Financed by foreign capital, mostly Spanish and Canadian, Havana hotels have been restored and some new ones built. The island's beaches have been cleaned up and dozens of seaside hotels and villas renovated or built from the sand up.
Restaurants reserved exclusively for foreigners are doing business around the capital. Some feature an international cuisine; one specializes in Spanish cooking, another Italian dishes. There is even a restaurant that pretends to be Chinese, serving rice and soy sauce on otherwise unidentifiable food.
Nightclubs are presenting floor shows in the Vegas mode, with tall, leggy chorines wearing towering feathers and tiny bikinis, moving to the beat of big bands.
Even culture is being exploited, at least to the degree that it attracts foreign dollars. Old copies of books by and about Ernest Hemingway are available, and tours are arranged to the bars where he drank, the marina where he kept his boat and the house where he lived off and on.
Hemingway and the restaurants and nightclubs aside, the tourist magnets that the Cubans are counting on are the four S's, and here in Varadero they flourish.
With its 12 miles of sugar-fine, white sandy beaches only a two-hour drive east of Havana, Varadero rivals the best resorts of the Caribbean, the government boasts.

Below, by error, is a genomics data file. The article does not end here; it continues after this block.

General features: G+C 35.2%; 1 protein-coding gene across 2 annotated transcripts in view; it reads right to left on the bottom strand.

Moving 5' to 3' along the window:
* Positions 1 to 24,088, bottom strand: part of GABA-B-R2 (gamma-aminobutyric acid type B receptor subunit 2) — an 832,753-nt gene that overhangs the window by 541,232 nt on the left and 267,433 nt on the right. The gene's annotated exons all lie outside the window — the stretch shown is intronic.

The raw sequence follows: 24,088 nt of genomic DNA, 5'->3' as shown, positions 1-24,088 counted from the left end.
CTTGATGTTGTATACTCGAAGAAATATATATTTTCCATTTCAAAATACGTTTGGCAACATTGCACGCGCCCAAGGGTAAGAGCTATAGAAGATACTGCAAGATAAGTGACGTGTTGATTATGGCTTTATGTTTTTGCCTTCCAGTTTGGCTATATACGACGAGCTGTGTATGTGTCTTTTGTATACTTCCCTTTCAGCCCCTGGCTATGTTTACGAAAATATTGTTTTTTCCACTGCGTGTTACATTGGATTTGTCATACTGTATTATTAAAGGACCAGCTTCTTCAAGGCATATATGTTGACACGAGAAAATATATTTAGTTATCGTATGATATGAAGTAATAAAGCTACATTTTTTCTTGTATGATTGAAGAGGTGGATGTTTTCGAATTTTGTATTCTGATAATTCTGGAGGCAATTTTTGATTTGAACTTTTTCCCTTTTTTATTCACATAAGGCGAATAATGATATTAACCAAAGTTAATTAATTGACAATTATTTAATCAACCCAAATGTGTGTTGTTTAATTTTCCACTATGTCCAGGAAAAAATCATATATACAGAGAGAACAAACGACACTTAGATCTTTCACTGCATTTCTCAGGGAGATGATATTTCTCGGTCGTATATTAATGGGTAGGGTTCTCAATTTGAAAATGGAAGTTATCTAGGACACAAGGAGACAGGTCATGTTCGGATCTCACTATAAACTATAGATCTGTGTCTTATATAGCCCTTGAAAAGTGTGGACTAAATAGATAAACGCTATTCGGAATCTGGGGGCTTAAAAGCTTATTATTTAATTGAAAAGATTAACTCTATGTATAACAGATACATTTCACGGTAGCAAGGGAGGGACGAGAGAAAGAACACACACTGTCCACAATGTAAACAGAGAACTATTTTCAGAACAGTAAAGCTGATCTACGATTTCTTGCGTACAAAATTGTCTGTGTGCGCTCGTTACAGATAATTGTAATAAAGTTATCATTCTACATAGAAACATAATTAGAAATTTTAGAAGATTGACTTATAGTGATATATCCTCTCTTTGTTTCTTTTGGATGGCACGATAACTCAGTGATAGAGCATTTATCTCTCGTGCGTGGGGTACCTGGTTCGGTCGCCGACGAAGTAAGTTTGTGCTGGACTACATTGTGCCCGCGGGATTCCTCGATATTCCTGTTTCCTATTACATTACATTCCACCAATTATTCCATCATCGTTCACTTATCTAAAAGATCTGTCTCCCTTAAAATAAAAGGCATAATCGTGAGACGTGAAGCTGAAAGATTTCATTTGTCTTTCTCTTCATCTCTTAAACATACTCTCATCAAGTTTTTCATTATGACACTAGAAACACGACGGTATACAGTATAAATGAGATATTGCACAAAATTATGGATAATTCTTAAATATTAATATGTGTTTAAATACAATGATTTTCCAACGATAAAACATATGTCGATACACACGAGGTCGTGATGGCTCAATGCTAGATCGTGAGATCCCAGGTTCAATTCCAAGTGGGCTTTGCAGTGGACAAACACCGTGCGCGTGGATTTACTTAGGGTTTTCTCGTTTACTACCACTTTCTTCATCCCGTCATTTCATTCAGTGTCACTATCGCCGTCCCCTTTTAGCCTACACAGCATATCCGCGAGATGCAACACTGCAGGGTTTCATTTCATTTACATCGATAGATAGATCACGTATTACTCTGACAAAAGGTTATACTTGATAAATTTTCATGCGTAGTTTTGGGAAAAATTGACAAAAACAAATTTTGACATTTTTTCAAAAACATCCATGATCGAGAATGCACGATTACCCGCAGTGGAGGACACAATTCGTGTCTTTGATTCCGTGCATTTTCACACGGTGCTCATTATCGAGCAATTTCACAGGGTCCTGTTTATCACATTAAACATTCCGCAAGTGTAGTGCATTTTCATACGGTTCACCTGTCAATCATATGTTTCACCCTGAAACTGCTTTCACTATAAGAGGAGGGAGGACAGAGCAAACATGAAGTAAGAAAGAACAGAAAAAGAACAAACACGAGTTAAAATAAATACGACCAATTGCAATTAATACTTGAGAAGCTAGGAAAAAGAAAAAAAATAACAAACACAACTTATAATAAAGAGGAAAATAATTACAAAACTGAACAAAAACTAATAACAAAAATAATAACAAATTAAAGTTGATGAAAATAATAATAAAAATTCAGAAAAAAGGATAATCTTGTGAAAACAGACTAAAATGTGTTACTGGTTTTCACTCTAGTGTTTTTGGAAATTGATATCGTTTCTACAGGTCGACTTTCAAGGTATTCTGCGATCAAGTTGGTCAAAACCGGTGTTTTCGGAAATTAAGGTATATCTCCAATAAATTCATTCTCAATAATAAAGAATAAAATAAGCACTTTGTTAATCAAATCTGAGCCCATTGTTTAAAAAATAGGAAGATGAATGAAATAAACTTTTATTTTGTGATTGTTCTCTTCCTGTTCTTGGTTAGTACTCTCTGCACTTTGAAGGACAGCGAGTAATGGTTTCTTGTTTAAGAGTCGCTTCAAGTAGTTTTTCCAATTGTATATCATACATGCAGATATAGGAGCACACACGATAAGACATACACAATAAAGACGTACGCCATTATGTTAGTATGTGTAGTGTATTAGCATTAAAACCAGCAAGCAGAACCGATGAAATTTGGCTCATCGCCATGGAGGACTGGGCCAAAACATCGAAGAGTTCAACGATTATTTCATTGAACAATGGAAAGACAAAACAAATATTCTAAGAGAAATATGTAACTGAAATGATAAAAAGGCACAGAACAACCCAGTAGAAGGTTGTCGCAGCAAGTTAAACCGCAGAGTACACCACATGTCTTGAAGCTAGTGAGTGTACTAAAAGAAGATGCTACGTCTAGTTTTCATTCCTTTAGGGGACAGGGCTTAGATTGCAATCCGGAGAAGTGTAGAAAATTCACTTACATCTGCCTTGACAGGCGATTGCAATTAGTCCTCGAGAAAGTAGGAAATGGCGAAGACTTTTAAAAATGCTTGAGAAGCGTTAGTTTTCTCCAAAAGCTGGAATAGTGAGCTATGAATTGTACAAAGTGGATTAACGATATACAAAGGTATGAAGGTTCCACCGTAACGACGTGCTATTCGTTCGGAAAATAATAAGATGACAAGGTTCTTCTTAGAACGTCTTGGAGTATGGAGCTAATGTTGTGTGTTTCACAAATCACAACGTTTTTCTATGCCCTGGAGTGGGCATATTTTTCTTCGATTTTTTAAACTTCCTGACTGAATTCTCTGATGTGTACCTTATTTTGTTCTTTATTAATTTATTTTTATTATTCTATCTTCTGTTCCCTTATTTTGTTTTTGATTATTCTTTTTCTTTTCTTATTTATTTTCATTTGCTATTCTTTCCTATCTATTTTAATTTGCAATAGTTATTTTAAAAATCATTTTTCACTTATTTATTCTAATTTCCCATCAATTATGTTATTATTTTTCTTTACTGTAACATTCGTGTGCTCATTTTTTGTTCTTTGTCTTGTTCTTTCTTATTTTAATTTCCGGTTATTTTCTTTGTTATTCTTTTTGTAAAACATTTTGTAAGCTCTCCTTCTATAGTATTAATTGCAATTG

But just claiming that it's so is not enough in the Caribbean, where every beach is ecstatic, so Cuba has undertaken a program to make sure that foreigners, at least a certain class of them, are tempted.
The prices are a major draw. Ads in Canadian newspapers promise round-trip charter air fare, a week in a Varadero hotel and local transportation for just over $500. Throw in three meals a day and the price goes up to just over $600 for the package.
With few exceptions, Americans are restricted from traveling to Cuba, but for those willing to violate U.S. laws, a three-night stay with air fare to and from the Bahamas can cost as little as $220.
And then there is sex. There is nothing out of the ordinary in the ads placed in newspapers in Canada and Europe showing scantily clad young women gamboling in the waves or strutting down the beach, and as a tour of various beaches proves, it certainly isn't false advertising.